The Battle of Freddie Mercury

PC: New Haven

Kaitlyn Boeckel
Staff Writer 

On Nov. 24, 1991, Freddie Mercury, lead singer of Queen, died from pneumonia after a long battle with AIDS. 27 years later, and fans are using his memory to point out how far the treatment of AIDS has come and how far it still needs to go. The frontman was 45 at the time of his passing, and due to the stereotypes surrounding the disease, not many efforts had been made to end it.

Freddie Mercury was arguably one of the most influential artists of all time. He was notorious for his vocal range, lively stage presence and his paradoxically quiet private life. Due to the popularity of the band, when his health began deteriorating a few years before his death, much speculation surrounded it. Constantly bombarded by paparazzi as the illness wore on him, Mercury continued to keep his private life exactly that – private – until a day before he died. The statement he issued confirmed the suspicions that he had contracted AIDS, and he asked for privacy on the matter. His death came not even two days later, and many believe that he should have done more to speak out on the matter.

Since the singer’s death, there have been notable efforts made to shed light on the topic of the AIDS epidemic. In 1994, three years after his death and nearly fifteen after the epidemic began, the Broadway show, “Rent” began. The show commented on the crisis, and how a diagnosis was essentially a death sentence, as many didn’t realize until it was too late.

Treatment at that time was lacking and azidothymidine (commonly referred to as AZT) was used to suppress the spread of the disease and prolong the life. A few years ago, Apple began selling red iPhones, indicating that a portion of the cost would go to benefit research of HIV and AIDS treatments. While these efforts have contributed greatly to awareness, there is still a long way to go before a cure is found.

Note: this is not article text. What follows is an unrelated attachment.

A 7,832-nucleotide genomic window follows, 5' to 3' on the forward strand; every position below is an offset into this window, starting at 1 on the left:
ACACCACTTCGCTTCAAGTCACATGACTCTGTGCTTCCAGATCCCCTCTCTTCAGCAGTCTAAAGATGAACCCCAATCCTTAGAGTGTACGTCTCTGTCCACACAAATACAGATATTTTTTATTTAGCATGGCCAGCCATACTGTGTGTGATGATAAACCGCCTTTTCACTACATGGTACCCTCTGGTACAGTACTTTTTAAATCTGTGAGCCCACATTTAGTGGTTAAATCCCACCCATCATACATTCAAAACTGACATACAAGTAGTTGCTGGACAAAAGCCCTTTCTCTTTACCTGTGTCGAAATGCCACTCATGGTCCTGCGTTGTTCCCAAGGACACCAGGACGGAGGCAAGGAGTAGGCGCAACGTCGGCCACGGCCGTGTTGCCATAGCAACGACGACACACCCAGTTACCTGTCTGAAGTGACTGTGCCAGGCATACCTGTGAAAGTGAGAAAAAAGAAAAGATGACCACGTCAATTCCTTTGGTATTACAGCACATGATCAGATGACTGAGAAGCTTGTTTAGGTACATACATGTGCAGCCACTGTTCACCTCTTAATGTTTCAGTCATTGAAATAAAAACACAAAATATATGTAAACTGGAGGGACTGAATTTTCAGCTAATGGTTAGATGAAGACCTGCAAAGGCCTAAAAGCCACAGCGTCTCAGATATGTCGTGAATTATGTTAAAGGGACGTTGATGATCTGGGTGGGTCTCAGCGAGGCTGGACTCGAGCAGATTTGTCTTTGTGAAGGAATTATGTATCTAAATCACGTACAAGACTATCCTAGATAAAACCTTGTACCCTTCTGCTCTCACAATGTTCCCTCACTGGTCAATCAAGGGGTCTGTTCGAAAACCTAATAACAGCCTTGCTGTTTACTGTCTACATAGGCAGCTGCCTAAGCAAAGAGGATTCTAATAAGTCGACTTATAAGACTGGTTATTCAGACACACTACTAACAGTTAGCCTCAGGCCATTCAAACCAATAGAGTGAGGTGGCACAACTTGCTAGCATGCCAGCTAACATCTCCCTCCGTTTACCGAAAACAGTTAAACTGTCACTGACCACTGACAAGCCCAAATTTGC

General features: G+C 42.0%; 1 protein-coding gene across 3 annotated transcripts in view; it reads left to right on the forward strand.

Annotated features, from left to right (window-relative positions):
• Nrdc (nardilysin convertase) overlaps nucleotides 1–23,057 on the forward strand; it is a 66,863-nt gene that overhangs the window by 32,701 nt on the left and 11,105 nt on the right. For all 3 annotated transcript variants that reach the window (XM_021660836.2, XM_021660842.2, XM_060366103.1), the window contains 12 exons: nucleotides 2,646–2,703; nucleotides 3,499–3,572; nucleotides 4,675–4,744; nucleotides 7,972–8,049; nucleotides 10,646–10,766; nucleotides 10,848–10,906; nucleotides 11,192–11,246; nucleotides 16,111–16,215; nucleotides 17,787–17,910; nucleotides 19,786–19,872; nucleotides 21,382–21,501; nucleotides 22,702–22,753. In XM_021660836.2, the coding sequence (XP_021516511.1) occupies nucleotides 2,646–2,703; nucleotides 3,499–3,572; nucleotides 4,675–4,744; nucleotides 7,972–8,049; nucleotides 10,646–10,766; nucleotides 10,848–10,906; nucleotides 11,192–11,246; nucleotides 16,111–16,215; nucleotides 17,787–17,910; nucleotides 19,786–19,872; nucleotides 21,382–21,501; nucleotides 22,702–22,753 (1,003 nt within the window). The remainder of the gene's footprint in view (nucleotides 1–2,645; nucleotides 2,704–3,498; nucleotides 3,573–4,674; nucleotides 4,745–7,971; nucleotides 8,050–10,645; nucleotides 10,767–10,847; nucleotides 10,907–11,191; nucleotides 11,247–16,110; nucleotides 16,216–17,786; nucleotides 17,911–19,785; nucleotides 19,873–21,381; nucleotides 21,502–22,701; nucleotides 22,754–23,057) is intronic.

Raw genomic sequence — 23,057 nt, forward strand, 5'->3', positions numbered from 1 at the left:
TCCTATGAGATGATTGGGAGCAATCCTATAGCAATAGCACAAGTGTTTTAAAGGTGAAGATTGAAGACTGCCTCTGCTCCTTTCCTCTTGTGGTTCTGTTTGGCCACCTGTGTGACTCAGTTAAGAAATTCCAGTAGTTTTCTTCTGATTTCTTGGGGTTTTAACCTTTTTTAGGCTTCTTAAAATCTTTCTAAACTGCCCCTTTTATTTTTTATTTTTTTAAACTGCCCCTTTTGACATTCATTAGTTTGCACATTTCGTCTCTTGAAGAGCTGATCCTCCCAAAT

On Saturday, the anniversary of the singer’s death, fans took to social media to speak up about the epidemic and how prevalent it still is in today’s society. Many in the younger generation consider it to be a disease of the past, that was a problem for those alive in the ’80s and ’90s. Considered a “gay disease” at the time, lack of funding for research led to many deaths, and the disease spread quickly, as not much was known about it.

HIV and eventually AIDS are diseases that can affect anyone and can be transmitted through contact with infected blood or through sex. It can also be passed down to one’s children. The epidemic has not ended, as there is still no real cure, only treatments that prolong an early death. Those who treat HIV early on have a better chance than Freddie, whose HIV worsened into AIDS with conditions so painful, that he refused to continue treatment as his life neared its end, as to not prolong the inevitable.           

The recent release of the biography/drama “Bohemian Rhapsody,” has shed light on Freddie Mercury’s life and with it, the topic of HIV and AIDS. Hopefully, this awareness and emphasis on the topic will last, and more will be done to find the cure. In the meantime, remember to get regularly tested for STIs such as HIV, to practice safe sex, and to keep Freddie Mercury alive by living fully.

Categories: Arts & Entertainment

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